Hardly surprising is it? Just like the 11+ or Mensa tests it's perfectly possible to train yourself for them, but this doesn't demonstrate anything.

'And the answers he gave would show a person with psychopathic tendancies.'

If you are claiming that the purpose of Psychometric tests is to identify psychopaths, I'd quite like a reference to the study that shows this.

'Ergo to be a good leader you have to be a psychopathic bully so people would have to follow you, no matter how much damage you were doing to your organisation or service users.'

That might be a valid conclusion if your claim abouit the purpose of the tests was the correct one. In my experience, the best managers are those who listen to their teams, take on board their suggestions and carry them along with them, even when some tough things have to be done. There may be a few managers who are bullies, but if they are they are unlikley to survive long as the results on which they are judged will suffer, and then so do they, with their jobs.

'I feel that you are deliberately misunderstanding and ridiculing my post by semantics.'

There's nothing in semantics about challenging somebody's warped view of the world - I don't recognise yours, so I raise comments about it. Where's the problem? That's the point of these forums isn't it?

'What this shows that good leaders/managers that are sought must be able to act like psychopaths.'

Sorry, but I'm going to describe this very simply as the rubbish that it is.

In reply to an earlier post on 26 Mar 2013 18:14:41 GMT
Roma says:
Hi David
My experience in the organisation in which i worked for many years was the opposite with highly motivated and enthusiastic staff and disinterested, unsuitably qualified managers who were conspicuous by their absence. Ordinary staff members had to hold their own meetings because managers couldn t be bothered. It was a non profit making organisation.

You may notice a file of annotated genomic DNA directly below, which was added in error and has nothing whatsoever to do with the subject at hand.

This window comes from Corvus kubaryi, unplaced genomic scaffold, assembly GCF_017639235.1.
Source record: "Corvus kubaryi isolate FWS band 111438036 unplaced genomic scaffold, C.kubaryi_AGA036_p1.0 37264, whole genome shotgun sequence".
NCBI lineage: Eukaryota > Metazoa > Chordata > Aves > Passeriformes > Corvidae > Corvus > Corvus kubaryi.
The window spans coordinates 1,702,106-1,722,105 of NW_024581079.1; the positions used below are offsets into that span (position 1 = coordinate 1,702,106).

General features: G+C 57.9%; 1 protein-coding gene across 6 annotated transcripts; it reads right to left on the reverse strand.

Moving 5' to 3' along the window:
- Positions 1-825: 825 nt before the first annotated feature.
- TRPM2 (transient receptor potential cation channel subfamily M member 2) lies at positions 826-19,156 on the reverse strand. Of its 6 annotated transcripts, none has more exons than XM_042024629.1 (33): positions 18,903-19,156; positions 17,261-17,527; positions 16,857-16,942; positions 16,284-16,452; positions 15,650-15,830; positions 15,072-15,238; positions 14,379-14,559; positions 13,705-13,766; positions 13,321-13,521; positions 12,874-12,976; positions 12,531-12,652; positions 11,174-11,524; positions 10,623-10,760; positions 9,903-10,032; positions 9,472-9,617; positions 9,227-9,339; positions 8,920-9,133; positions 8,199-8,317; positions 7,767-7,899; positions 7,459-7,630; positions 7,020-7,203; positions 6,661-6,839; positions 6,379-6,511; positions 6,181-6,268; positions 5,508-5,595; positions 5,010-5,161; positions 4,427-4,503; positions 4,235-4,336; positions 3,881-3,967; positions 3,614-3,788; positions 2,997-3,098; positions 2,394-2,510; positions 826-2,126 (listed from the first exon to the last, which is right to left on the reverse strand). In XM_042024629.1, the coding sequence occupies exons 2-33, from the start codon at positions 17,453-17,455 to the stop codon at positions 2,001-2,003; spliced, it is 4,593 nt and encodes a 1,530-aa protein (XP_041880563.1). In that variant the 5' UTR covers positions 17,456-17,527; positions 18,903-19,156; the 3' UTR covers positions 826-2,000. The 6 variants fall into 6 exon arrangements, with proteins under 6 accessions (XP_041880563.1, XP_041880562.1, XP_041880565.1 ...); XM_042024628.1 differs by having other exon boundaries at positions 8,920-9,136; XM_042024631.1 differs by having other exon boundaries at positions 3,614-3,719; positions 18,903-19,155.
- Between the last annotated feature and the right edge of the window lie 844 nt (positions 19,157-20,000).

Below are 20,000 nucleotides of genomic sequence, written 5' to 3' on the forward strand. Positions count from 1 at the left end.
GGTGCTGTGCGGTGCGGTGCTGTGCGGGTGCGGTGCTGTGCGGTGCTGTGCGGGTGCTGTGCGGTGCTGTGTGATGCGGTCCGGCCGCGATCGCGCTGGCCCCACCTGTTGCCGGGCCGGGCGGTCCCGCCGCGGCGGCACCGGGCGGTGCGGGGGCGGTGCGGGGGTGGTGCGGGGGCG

In reply to an earlier post on 26 Mar 2013 20:49:04 GMT
Garscadden says:
Have you researched the people who run those two websites?

Have you ever read Public Eye? How about The Daily Mail. Which one do you think is a paragon of virtue?

In reply to an earlier post on 26 Mar 2013 21:32:20 GMT
Helen says:
My post was perfectly clear. What it states is that if you want a management post you must answer a psychometric test to show the personality type of a psychopath.

In reply to an earlier post on 26 Mar 2013 21:34:48 GMT
Helen says:
Sadly a lot of good donations are wasted in chariies on unnecessary management as there is no accountability in the sector,

In reply to an earlier post on 26 Mar 2013 21:36:53 GMT
Helen says:
It should be dependent on the facts not the virtues, these are valued judgements made on the facts.

In reply to an earlier post on 26 Mar 2013 21:37:49 GMT
Last edited by the author on 26 Mar 2013 21:38:39 GMT
Garscadden says:
Your story sounds like it is from the book The Psychopath Test - the fact you didn't know that is interesting. Someone rehashing it to you, and telling you it happened to them?

In reply to an earlier post on 26 Mar 2013 21:39:29 GMT
Garscadden says:
Okay - let me rephrase:
Have you ever read Public Eye? How about The Daily Mail? Which one tells huge porkies?

In reply to an earlier post on 26 Mar 2013 21:39:49 GMT
David Groom says:
Helen,

'What it states is that if you want a management post you must answer a psychometric test to show the personality type of a psychopath.'